Shortly after yesterday’s announcement of Rep. Tom DeLay’s (R-Tex) indictment for alleged campaign finance violations, the mainstream media began doing reports on the subject with largely similar content. A memo written by Democratic National Committee Chairman Howard Dean posted at the Democratic Party’s website almost immediately after the announcement was made contained virtually the same “hotbuttons” as those subsequently raised in media accounts of the story. 

What follows is a copy of that memo, along with comparisons to what has since been reported by leading media outlets on this subject:

The media is starting to admit that it "recycled and amplified" many "unverified reports" about violence in New Orleans following Katrina.

The LA Times reports:

Los Angeles Times' media critic Tim Rutten has long had a somewhat troubled relationship with reality (for just a few examples, see here, here, and here). He also has never been shy about letting his liberal political views get in the way of doing what he actually should be doing: Analyzing the media in a fair and objective way.

However, his liberal slams on conservative media reached a new low in his weekly column, "It's hard to feel bad for Geraldo" (Sat. Sept. 17, 2005) (reg. req'd), which begins as follows (emphasis mine):

"IT would be comforting to believe that Geraldo Rivera is inexplicable.

"Sadly, when we consider Rupert Murdoch's ceaseless schemes for global domination and the venal blood lust that pulses through Fox News, Geraldo is easy to explain — which makes him simply inexcusable.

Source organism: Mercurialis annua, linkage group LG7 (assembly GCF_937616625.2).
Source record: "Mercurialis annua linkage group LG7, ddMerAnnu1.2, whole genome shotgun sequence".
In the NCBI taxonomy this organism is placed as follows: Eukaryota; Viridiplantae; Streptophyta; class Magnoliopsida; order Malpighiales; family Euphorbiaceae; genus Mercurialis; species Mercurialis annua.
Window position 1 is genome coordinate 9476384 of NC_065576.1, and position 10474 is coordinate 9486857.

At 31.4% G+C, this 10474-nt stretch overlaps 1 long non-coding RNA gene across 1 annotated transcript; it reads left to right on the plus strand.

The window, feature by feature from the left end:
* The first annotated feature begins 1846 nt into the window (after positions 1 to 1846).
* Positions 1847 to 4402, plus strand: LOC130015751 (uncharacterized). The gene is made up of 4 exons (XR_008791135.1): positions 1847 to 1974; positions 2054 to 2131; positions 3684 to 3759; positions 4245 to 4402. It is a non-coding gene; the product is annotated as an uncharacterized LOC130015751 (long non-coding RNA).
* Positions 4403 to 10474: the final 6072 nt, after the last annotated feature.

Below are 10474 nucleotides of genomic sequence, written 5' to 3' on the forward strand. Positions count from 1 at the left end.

"Seeing him descend bright-eyed and sweaty on wretched New Orleans, as he did in Hurricane Katrina's aftermath, was like watching a vulture on crystal meth. The word that came to mind was not 'reporting,' but 'feeding.'"

"Ceaseless schemes for global domination"? "Venal blood lust"? Vultures on crystal meth? Is Rutten talking about a television network or a murderous, communist dictatorship?

And that was just the beginning of the article!

     America’s media are, once again, predicting economic doom and gloom as a result of a natural disaster. Such predictions have been wrong before and, in the case of Hurricane Katrina, will likely turn out wrong again.

A Los Angeles Times article suggests that NBC made a mistake during last night's "Concert For Hurricane Relief" when it edited from its West Coast feed rapper Kanye West’s assertions that “George Bush doesn’t care about black people”:

Pat Morrison editorializes for the LA Times, I'm going to have to break this one down one stream-of-consciousness at a time:
WHO DIED AND left Cindy Sheehan in charge? We put her in charge the press, the politicians, the people. We put her in charge not just of her own message and her mission, which is all she had asked for, but we cranked up her voice to equal volume with the man she's calling out: POTUS himself, George W.